Cooking is probably my favorite activity, but growing flowers and organic fruit and vegetables are a close second. I expect to put my Master Composter training to good use in the Haystack gardens, and look forward to canning some of the garden bounty with my neighbors.
I’ve been a stay-at-home mom, a Welcome Wagon Hostess, a Realtor, and worked with underwriters at Spokane Public Radio. I have been a DARE volunteer and currently volunteer with Feed Cheney. In the ‘70s I wrote a weekly column for the Cheney Free Press called Christie’s Crackerbarrel. I’m counting on being a surrogate Grandma to children in the Haystack community.
John and I enjoy classical music and live local theatre. Most of our travel is to visit family, and when we travel by car, we especially like to stay along the way with hosts in the bed & breakfast clubs we belong to. It’s like staying with family.
(John) Boeing was my first career, and then I became a teacher. Since retiring from Eastern Washington University, I stay active by continuing to play racquetball three days a week and enjoy driving my Corvette. Playing trombone in the Project Joy Orchestra, Lilac City Community Band, Spokane Falls Community Band and the PJAMRS (Peace and Justice Activist Musical Rascals of Spokane) keeps me on my toes. We’ve lived in the same house in Cheney for over 52 years and we’re looking forward to a new community of friends in Haystack Heights.
"This is quite a journey we're taking together, and I believe we're in very good company."
"Our guest room is always ready for travelers from near and far. We look forward to the close community, shared experiences and camaraderie that cohousing offers."
- Katherine and Jerry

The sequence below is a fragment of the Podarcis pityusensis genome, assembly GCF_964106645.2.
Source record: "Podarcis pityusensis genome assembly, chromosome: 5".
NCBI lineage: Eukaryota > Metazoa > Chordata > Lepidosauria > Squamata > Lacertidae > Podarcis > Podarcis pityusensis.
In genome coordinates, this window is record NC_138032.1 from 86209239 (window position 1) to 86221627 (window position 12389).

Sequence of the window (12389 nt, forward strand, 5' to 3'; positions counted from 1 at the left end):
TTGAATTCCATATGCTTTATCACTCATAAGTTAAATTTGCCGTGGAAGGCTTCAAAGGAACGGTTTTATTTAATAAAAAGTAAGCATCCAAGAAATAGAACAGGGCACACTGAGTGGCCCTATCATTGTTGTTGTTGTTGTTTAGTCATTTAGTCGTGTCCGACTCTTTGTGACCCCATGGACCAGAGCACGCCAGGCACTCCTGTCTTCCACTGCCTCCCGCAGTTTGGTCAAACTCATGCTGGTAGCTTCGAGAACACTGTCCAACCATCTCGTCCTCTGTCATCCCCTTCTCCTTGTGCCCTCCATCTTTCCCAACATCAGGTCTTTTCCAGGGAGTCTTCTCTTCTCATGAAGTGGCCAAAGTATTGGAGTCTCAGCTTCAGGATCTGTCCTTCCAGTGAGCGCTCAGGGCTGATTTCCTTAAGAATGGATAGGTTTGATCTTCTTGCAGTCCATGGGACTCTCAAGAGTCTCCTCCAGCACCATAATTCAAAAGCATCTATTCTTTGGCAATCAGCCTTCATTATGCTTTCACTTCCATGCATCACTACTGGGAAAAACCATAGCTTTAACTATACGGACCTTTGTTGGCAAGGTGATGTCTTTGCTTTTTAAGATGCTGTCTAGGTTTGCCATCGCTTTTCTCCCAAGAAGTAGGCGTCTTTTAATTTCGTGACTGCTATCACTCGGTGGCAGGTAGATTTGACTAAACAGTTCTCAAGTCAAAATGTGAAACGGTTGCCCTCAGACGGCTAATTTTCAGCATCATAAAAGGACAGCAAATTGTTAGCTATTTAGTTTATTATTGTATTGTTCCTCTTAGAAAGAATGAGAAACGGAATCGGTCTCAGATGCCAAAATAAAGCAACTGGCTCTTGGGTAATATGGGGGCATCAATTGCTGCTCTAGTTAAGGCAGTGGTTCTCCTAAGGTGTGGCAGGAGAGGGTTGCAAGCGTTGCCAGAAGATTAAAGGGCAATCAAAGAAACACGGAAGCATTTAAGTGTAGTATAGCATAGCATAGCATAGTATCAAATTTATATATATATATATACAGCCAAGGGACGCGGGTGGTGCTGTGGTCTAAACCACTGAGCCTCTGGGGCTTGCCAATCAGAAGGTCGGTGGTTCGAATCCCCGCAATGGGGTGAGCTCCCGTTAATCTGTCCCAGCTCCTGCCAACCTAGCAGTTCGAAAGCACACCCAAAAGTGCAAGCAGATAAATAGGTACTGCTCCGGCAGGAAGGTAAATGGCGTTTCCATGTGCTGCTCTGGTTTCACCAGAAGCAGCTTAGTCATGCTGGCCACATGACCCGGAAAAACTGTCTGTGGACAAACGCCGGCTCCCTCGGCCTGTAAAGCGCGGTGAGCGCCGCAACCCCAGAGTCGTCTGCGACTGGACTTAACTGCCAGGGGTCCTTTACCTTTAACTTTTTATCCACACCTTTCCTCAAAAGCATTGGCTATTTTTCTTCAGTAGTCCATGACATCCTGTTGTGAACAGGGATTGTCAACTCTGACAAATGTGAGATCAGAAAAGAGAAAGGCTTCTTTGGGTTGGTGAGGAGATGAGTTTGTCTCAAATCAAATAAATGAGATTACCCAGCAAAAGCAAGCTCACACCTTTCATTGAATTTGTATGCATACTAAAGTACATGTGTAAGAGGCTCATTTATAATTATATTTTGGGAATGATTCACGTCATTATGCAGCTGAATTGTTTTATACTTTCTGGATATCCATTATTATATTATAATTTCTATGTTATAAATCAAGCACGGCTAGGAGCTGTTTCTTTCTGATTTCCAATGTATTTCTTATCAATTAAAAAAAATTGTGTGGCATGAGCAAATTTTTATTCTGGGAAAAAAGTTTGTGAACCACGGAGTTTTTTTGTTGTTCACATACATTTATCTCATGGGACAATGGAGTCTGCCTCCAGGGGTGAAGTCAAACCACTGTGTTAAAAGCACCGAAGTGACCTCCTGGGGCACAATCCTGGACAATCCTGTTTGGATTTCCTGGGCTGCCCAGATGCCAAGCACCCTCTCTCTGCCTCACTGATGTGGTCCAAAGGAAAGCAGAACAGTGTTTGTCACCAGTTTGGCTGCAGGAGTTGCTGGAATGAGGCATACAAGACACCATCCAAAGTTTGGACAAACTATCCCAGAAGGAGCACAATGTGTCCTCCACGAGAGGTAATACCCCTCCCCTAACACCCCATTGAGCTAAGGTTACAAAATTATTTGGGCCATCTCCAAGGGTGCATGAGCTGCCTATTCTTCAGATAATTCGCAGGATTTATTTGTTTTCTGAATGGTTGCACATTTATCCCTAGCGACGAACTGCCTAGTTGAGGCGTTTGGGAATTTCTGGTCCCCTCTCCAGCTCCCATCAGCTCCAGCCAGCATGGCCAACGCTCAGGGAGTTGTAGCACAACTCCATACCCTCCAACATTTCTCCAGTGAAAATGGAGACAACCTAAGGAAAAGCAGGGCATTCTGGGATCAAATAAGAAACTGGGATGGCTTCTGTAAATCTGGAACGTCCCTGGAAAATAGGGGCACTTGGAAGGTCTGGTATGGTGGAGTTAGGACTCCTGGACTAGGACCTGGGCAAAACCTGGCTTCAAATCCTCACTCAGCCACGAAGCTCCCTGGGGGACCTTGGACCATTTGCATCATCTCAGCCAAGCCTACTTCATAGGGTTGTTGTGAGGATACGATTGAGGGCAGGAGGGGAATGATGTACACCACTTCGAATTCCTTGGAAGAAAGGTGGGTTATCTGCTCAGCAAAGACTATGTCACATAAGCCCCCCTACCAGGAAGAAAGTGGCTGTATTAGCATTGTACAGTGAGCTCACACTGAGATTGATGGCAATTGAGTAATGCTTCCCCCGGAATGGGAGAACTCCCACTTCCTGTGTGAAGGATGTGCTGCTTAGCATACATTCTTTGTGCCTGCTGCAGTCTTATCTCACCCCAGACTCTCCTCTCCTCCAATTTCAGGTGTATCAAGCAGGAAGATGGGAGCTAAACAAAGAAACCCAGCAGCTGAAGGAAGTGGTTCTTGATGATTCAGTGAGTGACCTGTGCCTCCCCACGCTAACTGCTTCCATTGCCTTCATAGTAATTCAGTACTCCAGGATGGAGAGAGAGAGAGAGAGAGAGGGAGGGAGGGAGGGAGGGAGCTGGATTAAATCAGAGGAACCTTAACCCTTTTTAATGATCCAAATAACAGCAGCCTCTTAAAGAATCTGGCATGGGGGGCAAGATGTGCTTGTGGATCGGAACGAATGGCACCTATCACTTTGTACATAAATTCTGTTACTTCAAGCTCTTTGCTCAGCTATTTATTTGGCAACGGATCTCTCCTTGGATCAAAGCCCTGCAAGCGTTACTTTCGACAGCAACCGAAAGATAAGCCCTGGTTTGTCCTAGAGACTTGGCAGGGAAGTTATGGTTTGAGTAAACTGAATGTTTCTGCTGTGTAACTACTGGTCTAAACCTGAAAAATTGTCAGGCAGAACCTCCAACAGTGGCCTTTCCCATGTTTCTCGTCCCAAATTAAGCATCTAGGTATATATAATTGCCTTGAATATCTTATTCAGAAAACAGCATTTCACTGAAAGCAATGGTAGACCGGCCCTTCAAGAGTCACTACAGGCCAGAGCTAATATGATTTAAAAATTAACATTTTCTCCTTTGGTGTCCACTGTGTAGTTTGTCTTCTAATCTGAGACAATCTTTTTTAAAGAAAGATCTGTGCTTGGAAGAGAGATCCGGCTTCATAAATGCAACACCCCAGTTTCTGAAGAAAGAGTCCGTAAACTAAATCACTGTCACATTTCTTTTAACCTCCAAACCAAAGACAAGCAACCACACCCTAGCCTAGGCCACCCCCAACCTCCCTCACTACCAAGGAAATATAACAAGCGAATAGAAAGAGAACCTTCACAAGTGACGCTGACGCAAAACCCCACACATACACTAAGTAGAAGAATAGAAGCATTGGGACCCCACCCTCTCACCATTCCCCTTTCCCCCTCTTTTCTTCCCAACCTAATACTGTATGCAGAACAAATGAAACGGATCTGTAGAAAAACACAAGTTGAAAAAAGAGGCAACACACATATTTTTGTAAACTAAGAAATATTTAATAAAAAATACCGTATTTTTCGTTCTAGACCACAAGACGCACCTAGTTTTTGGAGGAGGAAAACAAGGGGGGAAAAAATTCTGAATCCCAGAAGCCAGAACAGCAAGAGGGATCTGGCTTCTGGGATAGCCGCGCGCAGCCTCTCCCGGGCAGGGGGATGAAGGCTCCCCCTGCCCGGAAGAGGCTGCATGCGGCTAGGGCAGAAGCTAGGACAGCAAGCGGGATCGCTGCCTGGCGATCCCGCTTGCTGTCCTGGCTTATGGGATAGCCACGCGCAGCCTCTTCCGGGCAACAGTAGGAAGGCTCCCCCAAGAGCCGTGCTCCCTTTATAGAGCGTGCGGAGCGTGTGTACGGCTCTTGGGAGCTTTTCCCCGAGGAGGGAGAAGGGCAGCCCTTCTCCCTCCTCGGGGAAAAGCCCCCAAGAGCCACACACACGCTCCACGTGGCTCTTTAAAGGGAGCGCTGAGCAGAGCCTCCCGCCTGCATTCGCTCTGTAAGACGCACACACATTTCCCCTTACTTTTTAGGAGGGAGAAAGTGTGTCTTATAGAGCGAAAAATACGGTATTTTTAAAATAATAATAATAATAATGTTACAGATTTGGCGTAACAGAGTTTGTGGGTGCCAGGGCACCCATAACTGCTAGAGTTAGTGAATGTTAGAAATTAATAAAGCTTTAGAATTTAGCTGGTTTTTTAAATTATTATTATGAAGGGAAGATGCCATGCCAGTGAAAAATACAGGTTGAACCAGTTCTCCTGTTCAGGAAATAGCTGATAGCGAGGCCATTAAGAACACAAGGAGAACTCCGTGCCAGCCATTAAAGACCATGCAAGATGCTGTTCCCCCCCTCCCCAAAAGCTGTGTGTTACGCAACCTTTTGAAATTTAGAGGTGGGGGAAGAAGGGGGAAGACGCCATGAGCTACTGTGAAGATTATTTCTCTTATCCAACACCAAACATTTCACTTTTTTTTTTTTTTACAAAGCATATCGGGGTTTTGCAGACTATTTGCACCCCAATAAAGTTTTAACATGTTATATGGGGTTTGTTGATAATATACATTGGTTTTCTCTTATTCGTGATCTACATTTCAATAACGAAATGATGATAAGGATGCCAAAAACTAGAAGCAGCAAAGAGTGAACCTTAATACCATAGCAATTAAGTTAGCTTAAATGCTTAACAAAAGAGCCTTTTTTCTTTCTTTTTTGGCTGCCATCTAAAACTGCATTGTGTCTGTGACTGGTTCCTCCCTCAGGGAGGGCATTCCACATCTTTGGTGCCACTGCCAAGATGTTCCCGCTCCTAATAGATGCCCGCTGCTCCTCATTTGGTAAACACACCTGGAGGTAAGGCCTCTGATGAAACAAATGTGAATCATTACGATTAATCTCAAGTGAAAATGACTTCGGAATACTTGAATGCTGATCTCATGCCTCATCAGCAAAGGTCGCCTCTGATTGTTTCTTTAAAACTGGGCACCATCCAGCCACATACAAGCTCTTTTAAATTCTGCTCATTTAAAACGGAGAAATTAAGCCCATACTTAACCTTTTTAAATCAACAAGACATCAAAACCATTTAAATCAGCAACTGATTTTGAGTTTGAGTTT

"I'm looking forward to learning how to bike more confidently on city streets with my new neighbors."
“I have learned so much about building community and the design process. This cohousing project has attracted interesting people with a variety of skills that I would enjoy as neighbors."
"I love the give and take of a high functioning community. I imagine walking into the common house and joining a spirited conversation about places I've never been or topics I've never considered. All the while young children are playing in the toddler's room and several adults are preparing dinner in the common house kitchen."
"Many of our pursuits—reading, gardening, rowing, cycling, cooking, and even doing laundry—are solitary in nature. We look forward to sharing them with our neighbors at Haystack Heights."
- Claudine Zender
"Haystack Heights was exactly what we were looking for—without knowing it. How wonderful to find folks wanting to build a neighborhood based on caring for everyone—like the ideal village. We’re delighted to be a part of this adventure."
-Paul and Susan
Being raised within the military community brought frequent moves across southern states and Europe, where Gregg first saw different (better) ways of living together. After sampling various intentional communities as a young adult, therapeutic and otherwise, he became a clinical psychologist focusing on helping injured workers. The move from Olympia to Spokane offers an opportunity to satisfy both a long held personal desire for community as well as a professional desire to address the often desperate plight of injured workers by joining a community of like-minded health providers within Providence occupational medicine.
“It has been and continues to be an enjoyable and humbling experience getting to know people drawn to the cohousing community."